If your pet shows any signs of hives, swelling, difficulty breathing, severe lethargy, vomiting, or diarrhea, you should seek medical attention immediately. Bee stings can be just as dangerous for your pet as they are for you, so if your regular veterinarian office is closed and your pet is exhibiting any of the aforementioned symptoms, you should take them to an emergency clinic for treatment. For pets who do not show any of signs of an allergic or anaphylactic reaction, there is not necessarily any medical treatment needed (other than to remove the stinger). Even if they show signs of mild discomfort, never give any aspirin or any other over-the-counter drugs without specific instructions from your veterinarian.

Still want to know more? Take a look at this Bee Stings 101 article.

Dog Bite Prevention (for more info, go to:

Dog Bite Facts:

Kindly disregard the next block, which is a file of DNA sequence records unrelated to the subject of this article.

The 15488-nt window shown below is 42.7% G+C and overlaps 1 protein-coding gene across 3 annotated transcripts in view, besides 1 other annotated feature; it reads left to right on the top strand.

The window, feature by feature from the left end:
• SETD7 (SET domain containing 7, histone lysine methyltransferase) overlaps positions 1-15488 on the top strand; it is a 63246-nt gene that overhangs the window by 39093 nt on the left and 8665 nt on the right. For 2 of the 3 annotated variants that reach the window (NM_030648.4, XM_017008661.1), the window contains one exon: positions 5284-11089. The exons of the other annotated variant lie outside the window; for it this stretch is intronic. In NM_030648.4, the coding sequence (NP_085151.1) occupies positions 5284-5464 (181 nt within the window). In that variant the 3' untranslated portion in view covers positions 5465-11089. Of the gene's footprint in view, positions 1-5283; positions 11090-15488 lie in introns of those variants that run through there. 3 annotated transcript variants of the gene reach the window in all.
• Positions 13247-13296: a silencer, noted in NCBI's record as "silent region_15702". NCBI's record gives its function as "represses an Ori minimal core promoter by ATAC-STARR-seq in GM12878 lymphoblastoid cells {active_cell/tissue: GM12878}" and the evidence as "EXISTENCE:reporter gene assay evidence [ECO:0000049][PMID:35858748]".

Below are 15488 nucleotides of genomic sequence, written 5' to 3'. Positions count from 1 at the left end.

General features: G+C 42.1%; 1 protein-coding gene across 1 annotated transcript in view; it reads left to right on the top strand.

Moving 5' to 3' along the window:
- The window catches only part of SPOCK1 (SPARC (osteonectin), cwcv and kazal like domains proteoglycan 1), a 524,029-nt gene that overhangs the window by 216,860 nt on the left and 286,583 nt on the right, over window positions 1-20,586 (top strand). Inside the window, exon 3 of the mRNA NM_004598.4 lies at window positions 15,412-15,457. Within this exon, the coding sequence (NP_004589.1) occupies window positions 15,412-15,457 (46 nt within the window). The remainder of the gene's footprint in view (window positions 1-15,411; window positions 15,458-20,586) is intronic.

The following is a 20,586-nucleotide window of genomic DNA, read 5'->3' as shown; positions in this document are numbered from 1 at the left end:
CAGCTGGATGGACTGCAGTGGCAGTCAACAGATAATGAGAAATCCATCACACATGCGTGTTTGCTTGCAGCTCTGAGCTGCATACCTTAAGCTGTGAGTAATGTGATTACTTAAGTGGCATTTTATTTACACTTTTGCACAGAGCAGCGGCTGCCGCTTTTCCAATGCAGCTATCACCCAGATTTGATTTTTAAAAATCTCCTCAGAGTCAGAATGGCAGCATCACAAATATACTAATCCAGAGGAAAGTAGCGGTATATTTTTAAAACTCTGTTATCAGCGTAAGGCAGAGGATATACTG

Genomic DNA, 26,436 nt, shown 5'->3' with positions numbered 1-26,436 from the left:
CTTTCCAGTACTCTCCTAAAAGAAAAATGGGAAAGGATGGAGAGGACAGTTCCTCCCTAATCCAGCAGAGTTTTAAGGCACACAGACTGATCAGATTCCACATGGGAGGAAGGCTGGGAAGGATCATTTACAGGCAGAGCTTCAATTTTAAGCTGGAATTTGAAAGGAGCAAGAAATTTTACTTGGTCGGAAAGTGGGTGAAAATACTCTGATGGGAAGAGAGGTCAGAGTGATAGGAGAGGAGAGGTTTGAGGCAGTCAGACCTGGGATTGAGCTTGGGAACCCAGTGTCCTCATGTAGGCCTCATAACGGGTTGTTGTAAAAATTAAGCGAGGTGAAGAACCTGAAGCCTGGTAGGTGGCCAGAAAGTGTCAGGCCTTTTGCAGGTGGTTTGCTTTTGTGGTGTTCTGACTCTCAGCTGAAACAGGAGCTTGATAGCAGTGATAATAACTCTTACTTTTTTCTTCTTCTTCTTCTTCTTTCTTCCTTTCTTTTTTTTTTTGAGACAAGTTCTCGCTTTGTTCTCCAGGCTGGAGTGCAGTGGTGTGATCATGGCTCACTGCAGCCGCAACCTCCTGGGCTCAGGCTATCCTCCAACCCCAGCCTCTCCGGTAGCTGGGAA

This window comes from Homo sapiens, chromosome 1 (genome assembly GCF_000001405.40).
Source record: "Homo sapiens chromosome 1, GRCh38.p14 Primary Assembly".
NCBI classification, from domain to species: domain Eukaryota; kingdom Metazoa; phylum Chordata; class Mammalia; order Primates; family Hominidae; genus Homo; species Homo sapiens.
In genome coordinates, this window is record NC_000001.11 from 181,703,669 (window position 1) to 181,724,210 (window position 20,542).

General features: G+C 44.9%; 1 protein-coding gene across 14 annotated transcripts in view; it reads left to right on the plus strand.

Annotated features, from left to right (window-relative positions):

• Each year, more than 4.5 million people in the U.S. are bitten by dogs.
  • Almost 1 in 5 people bitten by dogs require medical attention.
  • Every year, more than 800,000 Americans receive medical attention for dog bites; at least half of them are children.
  • Children are, by far, the most common victims of dog bites and are far more likely to be severely injured.
  • Most dog bites affecting young children occur during everyday activities and while interacting with familiar dogs.
  • Senior citizens are the second most common dog bite victims.

There are many things you can do to avoid dog bites, ranging from properly training and socializing your pet to educating your children on how – or if – they should approach a dog. Information and education are the best solutions for this public health crisis.

By Brian Miller

While it may be hard for us in Central New York to believe it, spring is finally here!  As we shake off the winter blues and head outside to enjoy the milder temperatures, there are a few things to keep in mind when it comes to the health and safety of your pets.  I sat down with Dr. Jason Hutt to discuss some of the most important things for owners to remember with the dissipation of the snow, and the emergence of the sorely missed sunshine.

What are some of the most common problems cats and dogs face this time of year?